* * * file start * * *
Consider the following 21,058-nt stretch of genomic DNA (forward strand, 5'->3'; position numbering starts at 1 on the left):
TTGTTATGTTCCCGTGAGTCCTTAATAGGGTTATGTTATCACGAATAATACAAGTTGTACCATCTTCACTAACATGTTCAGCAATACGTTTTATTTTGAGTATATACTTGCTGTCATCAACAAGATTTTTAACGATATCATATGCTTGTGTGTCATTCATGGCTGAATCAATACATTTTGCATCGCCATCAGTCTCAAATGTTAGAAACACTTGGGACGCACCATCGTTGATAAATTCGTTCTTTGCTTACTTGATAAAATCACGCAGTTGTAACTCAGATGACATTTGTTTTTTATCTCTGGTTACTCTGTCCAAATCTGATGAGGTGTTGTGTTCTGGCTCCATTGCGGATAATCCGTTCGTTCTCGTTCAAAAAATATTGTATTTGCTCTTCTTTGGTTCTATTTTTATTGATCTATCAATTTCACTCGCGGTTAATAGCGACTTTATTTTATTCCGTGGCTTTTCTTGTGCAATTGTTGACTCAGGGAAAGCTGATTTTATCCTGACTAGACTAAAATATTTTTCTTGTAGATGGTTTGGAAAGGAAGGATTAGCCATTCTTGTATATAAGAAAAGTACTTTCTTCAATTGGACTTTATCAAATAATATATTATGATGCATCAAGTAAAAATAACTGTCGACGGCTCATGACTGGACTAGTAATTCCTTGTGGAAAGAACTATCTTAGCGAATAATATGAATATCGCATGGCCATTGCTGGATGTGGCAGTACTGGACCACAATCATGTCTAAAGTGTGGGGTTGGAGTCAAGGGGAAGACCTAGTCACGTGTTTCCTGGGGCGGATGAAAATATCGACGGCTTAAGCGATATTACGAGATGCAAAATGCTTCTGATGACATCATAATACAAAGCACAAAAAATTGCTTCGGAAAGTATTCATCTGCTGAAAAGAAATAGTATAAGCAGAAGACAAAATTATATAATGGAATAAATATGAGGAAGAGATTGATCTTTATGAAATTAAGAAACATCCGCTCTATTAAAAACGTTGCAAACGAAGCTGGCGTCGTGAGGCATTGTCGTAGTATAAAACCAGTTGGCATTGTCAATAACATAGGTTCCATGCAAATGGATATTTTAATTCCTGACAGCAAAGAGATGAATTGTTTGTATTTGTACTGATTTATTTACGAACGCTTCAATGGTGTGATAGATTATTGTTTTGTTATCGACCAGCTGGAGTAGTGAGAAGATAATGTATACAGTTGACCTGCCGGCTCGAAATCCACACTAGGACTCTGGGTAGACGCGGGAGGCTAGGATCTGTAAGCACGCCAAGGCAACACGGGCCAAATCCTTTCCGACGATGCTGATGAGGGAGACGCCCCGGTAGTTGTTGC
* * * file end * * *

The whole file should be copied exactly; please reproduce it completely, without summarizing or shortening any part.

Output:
Consider the following 21,058-nt stretch of genomic DNA (forward strand, 5'->3'; position numbering starts at 1 on the left):
TTGTTATGTTCCCGTGAGTCCTTAATAGGGTTATGTTATCACGAATAATACAAGTTGTACCATCTTCACTAACATGTTCAGCAATACGTTTTATTTTGAGTATATACTTGCTGTCATCAACAAGATTTTTAACGATATCATATGCTTGTGTGTCATTCATGGCTGAATCAATACATTTTGCATCGCCATCAGTCTCAAATGTTAGAAACACTTGGGACGCACCATCGTTGATAAATTCGTTCTTTGCTTACTTGATAAAATCACGCAGTTGTAACTCAGATGACATTTGTTTTTTATCTCTGGTTACTCTGTCCAAATCTGATGAGGTGTTGTGTTCTGGCTCCATTGCGGATAATCCGTTCGTTCTCGTTCAAAAAATATTGTATTTGCTCTTCTTTGGTTCTATTTTTATTGATCTATCAATTTCACTCGCGGTTAATAGCGACTTTATTTTATTCCGTGGCTTTTCTTGTGCAATTGTTGACTCAGGGAAAGCTGATTTTATCCTGACTAGACTAAAATATTTTTCTTGTAGATGGTTTGGAAAGGAAGGATTAGCCATTCTTGTATATAAGAAAAGTACTTTCTTCAATTGGACTTTATCAAATAATATATTATGATGCATCAAGTAAAAATAACTGTCGACGGCTCATGACTGGACTAGTAATTCCTTGTGGAAAGAACTATCTTAGCGAATAATATGAATATCGCATGGCCATTGCTGGATGTGGCAGTACTGGACCACAATCATGTCTAAAGTGTGGGGTTGGAGTCAAGGGGAAGACCTAGTCACGTGTTTCCTGGGGCGGATGAAAATATCGACGGCTTAAGCGATATTACGAGATGCAAAATGCTTCTGATGACATCATAATACAAAGCACAAAAAATTGCTTCGGAAAGTATTCATCTGCTGAAAAGAAATAGTATAAGCAGAAGACAAAATTATATAATGGAATAAATATGAGGAAGAGATTGATCTTTATGAAATTAAGAAACATCCGCTCTATTAAAAACGTTGCAAACGAAGCTGGCGTCGTGAGGCATTGTCGTAGTATAAAACCAGTTGGCATTGTCAATAACATAGGTTCCATGCAAATGGATATTTTAATTCCTGACAGCAAAGAGATGAATTGTTTGTATTTGTACTGATTTATTTACGAACGCTTCAATGGTGTGATAGATTATTGTTTTGTTATCGACCAGCTGGAGTAGTGAGAAGATAATGTATACAGTTGACCTGCCGGCTCGAAATCCACACTAGGACTCTGGGTAGACGCGGGAGGCTAGGATCTGTAAGCACGCCAAGGCAACACGGGCCAAATCCTTTCCGACGATGCTGATGAGGGAGACGCCCCGGTAGTTGTTGC